The Property Cycle Explained & How It Works – We Have Your Next BBQ Conversation Covered!
How Does The Property Cycle Work
As you may know, understanding the property cycle means that you’ll know when to buy and when to sell property in order to round up the best profit.
On the other hand, there are people that ask themselves whether there is a right, bad, or best time to buy a property. Some of them even question the importance of timing when it comes to such matters.
However, one thing is for sure! Namely – it is always for the best that you consider buying (and perhaps selling) property as a long-term investment, and not as something you wish to just dabble in.
The Australian Property Cycle
In Australia, the property cycles fluctuate across a seven to ten-year period. Naturally, if you keep track of the property cycle’s phases, you have the chance to capitalise on the so-called swings in the market.
Even though the property cycle can help you make better decisions in terms of purchasing property, always keep in mind that there is no sure or certain thing when it comes to property investment.
Let’s now try and understand this property cycle more.
The Phases of the Property Cycle
The Australian property cycle comes with four main phases:
The Opportunity Phase
Just as the name implies, the opportunity phase means that it is a good time to buy a property. This is because the market is at the beginning of an upward swing.
On top of that, the opportunity phase should make you hold on to any property that you currently own as this is not the best time for you to sell.
Despite the fact that this phase shows that you can buy and hold on to property, it doesn’t actually show itself. The opportunity phase is known to be the most difficult phase to spot.
The Growth Phase
This phase comes with rising values as investors begin to see the potential of certain areas. It is believed that property owners that sell during the growth phase will make more money compared to a sale during the opportunity phase – however, it’s less money than they would make from a sale during the peak phase.
Still, the peak phase can be as difficult to spot as the opportunity one. This is why sellers that had their fair share of selling within the property market often recommend people to sell during the growth phase – namely, while the selling is good.
The Peak Phase
Naturally, the peak phase comes with rather chaotic things happening in the market. For example, investors start flooding the market, trying to capitalize on the value that’s now increasing and even push prices even higher.
They are able to do that mainly because now more people fight over fewer properties. The peak phase is one of the most dangerous phases as you can get caught up with buying and eventually pay way too much for a property that will depreciate during the fourth and final phase.
The Correction Phase
This is when property owners are sometimes afraid – because property values may drop. Naturally, a drop in value shouldn’t be something that bad, as it is something that people expect.
However, if you purchased property during the peak phase, then your property may be valued at less than its buying price during the correction phase. On the other hand, it is also known that prices may not even drop during this phase but instead stabilize and display little to no capital growth.
The correction phase is also the time when banks usually tighten their lending, thus making finance rather difficult to obtain.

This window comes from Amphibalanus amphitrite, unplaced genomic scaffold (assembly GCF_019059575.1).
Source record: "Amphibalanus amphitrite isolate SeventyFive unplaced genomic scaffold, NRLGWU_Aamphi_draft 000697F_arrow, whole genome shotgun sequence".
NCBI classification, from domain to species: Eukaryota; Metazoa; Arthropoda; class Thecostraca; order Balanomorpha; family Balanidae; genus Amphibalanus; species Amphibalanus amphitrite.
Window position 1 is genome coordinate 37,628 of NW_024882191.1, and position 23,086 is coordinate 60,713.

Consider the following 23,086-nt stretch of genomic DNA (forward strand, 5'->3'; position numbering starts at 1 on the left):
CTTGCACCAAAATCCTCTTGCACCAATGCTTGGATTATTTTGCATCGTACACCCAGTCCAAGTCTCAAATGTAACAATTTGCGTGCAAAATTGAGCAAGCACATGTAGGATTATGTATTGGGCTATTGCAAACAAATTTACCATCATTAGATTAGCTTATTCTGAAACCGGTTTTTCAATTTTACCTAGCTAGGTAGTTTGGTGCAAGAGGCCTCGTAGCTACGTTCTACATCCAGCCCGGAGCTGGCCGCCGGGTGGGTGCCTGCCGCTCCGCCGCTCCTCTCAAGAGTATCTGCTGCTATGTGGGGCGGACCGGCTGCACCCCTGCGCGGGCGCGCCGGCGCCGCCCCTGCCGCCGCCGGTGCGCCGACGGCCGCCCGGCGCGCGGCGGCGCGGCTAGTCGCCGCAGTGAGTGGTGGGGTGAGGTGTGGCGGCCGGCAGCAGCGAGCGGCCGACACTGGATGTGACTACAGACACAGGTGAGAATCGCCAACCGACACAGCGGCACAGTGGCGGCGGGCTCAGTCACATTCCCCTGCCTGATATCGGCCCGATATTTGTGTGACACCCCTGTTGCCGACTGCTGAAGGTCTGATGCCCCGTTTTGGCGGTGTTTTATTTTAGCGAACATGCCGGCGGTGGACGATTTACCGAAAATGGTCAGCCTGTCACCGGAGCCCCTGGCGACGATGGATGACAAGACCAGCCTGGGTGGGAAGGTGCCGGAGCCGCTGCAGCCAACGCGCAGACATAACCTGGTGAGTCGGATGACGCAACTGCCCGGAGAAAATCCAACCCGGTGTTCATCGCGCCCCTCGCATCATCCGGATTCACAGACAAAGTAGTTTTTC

Obviously, the property cycle doesn’t just happen, so to speak. There are several things that influence it and, ultimately, affect the property you’ve bought or plan to buy.
What Affects and Influences the Property Cycle?
As mentioned above, there are several factors that affect the Australian property cycle. Still, keep in mind that they don’t necessarily come with a universal impact.
Even though the overall economic outlook has a general influence on the aforementioned property cycles, each of the country’s region comes with its own characteristics and differences. For example, phases may often have micro-cycles in towns and suburbs, no matter what is currently happening in any other neighborhoods.
Let’s now see what affects and influences the property cycle.
An area becomes more attractive for investors and families – as well as individuals – the lower its unemployment figures are. This is because low unemployment rates signal that there are no jobs available in a particular area.
This, in turn, builds up a sense of security for the individuals and families that would like to purchase property there. On the other hand, investors consider such areas to have strong rental potential.
When the Australian dollar is lower than other currencies, the properties become cheaper for resident expats and foreign investors. A low exchange rate makes the property market a strong investment opportunity for the buyers that come from overseas.
Obviously, more population means that the demand for housing increases. Still, building property is a rather slow process.
Therefore, if the population increases more than there is housing available, the good-old supply and demand principle will take action and property value will rise just as demand increases.
Naturally, low-interest rates throughout the market will drive foreign customers, as well as domestic ones into it.
The Bottom Line
Understanding the property cycle is not that hard. What’s hard is applying this knowledge to the area you live in. Given that each city, suburb, and neighbourhood may come with its own phases and sub-cycles, it is important that you do your research before engaging the property market.
However, if you have a good grasp over the above-mentioned information, you should not have any issue in predicting and noticing certain cycles, as well as using the influential factors in your favour.
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